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Girls Takeover: A Memorable Day as the CEO of Futurice

We believe in learning and in improving ourselves as an organisation, but we want to also have a bigger impact: to take part in changing the systemic gender imbalance in the whole tech sector. To help us take concrete steps on this journey, we decided to participate in Plan International’s Girls Takeover initiative. The highlight of Girls Takeover was having a new CEO for a day - then 18-year-old Jessica Komulainen.

Futurice is committed to celebrating diversity and building an inclusive workplace where everyone has equitable opportunities and feels a sense of belonging. Being a technology company, increasing our gender balance is one of the key diversity dimensions - although not the only one - we need to improve on. Our D&I ambition is three-fold: we aim to be a completely inclusive workplace; we want to be the first choice for tech women; and we want to have leadership teams that mirror the diversity of our organisation.

Jessicas story

My name is Jessica Komulainen. I just turned 19 a few weeks ago. I grew up in a multicultural society with my Chinese grandparents in Malaysia and moved to Sotkamo at the age of five. Now I am studying to be a forestry engineer at the Karelia University of Applied Sciences. I love outdoor activities and sports and I also enjoy meeting people.

I was very shy as a young girl. My parents enrolled me in the scouts when I was nine. I was reluctant at first, but gradually fell in love with it! Through the scouts, I developed my confidence and learned that girls and boys are similar in many ways. This message of equality is also practiced in my home.

Growing up in Finland, I feel lucky to have the same opportunities as boys to pursue what I love, including a profession historically dominated by men. I joined the Girls Takeover Day (GTD) to show girls around the world that they can chase their dreams too, and should be given the same opportunities as boys. This year’s theme, ‘Girls and Technology’, affected me personally. When I was in high school, my girlfriends and I felt it was hard to choose IT as an optional study. The course was perceived as difficult and tiresome. We also thought it was game-related and for boys who like to play computer games. Later I realised these perceptions were inaccurate! So, I wanted to share my view on how technology can be brought closer to girls through my own experience.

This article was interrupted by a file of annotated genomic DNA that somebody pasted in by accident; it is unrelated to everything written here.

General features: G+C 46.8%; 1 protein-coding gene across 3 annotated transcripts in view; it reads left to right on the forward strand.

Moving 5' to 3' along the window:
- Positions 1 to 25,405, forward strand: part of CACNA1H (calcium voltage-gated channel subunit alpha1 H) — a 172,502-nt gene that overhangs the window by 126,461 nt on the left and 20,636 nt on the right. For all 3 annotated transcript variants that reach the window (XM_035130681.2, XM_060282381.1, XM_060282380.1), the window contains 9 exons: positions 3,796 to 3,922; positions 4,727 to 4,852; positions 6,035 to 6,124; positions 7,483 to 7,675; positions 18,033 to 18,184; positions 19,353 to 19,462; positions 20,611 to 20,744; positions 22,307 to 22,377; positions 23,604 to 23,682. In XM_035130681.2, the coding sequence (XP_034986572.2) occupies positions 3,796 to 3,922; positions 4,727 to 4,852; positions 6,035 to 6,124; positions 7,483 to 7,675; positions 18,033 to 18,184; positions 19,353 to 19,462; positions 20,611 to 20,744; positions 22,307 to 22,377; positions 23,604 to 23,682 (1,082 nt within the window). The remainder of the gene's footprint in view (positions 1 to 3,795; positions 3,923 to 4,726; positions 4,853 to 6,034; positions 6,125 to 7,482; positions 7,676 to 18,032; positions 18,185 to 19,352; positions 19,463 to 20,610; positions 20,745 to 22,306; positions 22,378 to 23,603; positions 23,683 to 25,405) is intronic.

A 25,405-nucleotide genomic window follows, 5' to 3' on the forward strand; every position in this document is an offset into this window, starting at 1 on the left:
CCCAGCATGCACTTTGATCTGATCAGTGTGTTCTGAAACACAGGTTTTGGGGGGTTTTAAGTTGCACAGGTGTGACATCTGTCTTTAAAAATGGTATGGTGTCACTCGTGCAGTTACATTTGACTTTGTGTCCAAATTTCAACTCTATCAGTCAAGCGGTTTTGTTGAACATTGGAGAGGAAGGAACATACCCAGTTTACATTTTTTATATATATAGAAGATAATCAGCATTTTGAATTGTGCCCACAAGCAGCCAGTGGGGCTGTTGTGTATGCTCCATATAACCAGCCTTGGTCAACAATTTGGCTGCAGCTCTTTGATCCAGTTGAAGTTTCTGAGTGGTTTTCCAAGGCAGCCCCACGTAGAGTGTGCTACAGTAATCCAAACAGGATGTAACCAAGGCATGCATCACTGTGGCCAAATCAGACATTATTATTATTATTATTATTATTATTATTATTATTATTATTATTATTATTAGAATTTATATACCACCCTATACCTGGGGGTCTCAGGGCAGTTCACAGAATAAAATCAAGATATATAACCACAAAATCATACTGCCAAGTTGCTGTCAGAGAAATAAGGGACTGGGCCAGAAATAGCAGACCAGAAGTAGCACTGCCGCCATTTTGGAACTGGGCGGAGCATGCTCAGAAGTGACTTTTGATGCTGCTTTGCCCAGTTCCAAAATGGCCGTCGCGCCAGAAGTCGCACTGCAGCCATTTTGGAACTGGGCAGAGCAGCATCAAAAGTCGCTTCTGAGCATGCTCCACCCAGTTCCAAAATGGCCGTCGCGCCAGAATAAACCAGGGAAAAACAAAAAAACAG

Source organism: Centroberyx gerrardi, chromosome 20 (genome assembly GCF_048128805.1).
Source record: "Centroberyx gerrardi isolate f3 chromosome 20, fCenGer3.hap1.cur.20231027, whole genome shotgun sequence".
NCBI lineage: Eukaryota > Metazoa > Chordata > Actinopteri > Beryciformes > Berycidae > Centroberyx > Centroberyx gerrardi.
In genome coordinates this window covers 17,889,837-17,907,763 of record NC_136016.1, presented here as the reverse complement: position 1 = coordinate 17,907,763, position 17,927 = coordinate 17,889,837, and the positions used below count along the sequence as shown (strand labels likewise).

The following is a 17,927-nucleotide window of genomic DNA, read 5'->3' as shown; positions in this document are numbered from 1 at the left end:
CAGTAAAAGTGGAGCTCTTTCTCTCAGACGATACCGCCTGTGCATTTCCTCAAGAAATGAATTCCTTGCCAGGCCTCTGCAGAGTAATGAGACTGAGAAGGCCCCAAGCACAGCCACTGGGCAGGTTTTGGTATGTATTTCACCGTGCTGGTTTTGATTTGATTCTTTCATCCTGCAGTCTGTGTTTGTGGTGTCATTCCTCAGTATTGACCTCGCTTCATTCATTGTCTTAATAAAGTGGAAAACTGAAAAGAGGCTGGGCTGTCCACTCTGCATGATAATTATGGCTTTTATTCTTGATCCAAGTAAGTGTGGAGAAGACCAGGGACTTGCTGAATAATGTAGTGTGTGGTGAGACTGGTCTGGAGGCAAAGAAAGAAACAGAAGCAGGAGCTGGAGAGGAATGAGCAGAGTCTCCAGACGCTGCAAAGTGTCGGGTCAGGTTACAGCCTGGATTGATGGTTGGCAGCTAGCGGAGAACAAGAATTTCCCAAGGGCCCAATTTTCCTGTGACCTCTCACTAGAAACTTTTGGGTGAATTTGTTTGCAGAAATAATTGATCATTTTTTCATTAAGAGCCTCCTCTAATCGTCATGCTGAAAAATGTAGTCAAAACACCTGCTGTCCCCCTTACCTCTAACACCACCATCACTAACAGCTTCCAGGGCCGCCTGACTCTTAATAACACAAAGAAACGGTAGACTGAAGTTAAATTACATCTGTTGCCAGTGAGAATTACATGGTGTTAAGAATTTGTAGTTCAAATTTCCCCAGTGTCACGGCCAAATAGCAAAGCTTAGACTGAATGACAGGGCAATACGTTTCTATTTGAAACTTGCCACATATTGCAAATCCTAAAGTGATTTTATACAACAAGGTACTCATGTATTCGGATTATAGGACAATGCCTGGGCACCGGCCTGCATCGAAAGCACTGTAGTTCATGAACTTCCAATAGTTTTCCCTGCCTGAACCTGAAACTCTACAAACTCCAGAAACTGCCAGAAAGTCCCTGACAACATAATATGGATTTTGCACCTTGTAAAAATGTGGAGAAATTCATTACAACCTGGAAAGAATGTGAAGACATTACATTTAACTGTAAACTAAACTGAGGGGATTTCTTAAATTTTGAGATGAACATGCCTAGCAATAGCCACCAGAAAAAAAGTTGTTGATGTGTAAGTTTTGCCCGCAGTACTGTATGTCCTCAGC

Before my day as the CEO of Futurice, I was very nervous. I was afraid I was expected to know a lot about technology and Futurice’s business. I prepared by studying the company. I was impressed by the efforts Futurice puts into improving and managing diversity, including attracting women into the field. As part of the experience, I hoped to learn more about the challenges and opportunities girls face in the IT industry, and also get to know the diverse employees of Futurice - especially what roles female employees hold.

I am an inexperienced teenager with little knowledge of technology. So, I was pleasantly surprised that the employees of Futurice treated me with respect and were interested in my thoughts. They also very openly shared information about the company and their work. I could feel the values of equality and open-mindedness during the day.

Our two CEO's

I felt so lucky to be given this chance to be part of the GTD project. I experienced many things which I would not have thought possible at this age! It was an amazing journey for me. I learned about the IT industry, the challenges and opportunities for women in this field. I also got to practise my English and pushed myself out of my comfort zone speaking in front of a large group of experts from different backgrounds!

I think girls and technology should no longer be an exception. I hope Futurice will continue to support this initiative and help girls excel in this industry. Maybe Futurice can work with schools that focus on science studies to develop programmes that can change girls’ perceptions about IT and to encourage them to explore technology as an interest and profession. This might also include having successful female employees to share their success stories as role models to inspire exploration.

As for myself, after this experience with GTD, I hope in the future I can also be a role model in my chosen professional field. I want to show that girls can succeed in industries traditionally dominated by men. I also wish to develop deeper knowledge about technology that can help the forest industry make a positive impact on the climate and improve its competitiveness globally.


  • Portrait of Heidi Pech
    Heidi Pech
    Head of Diversity, Equity & Inclusion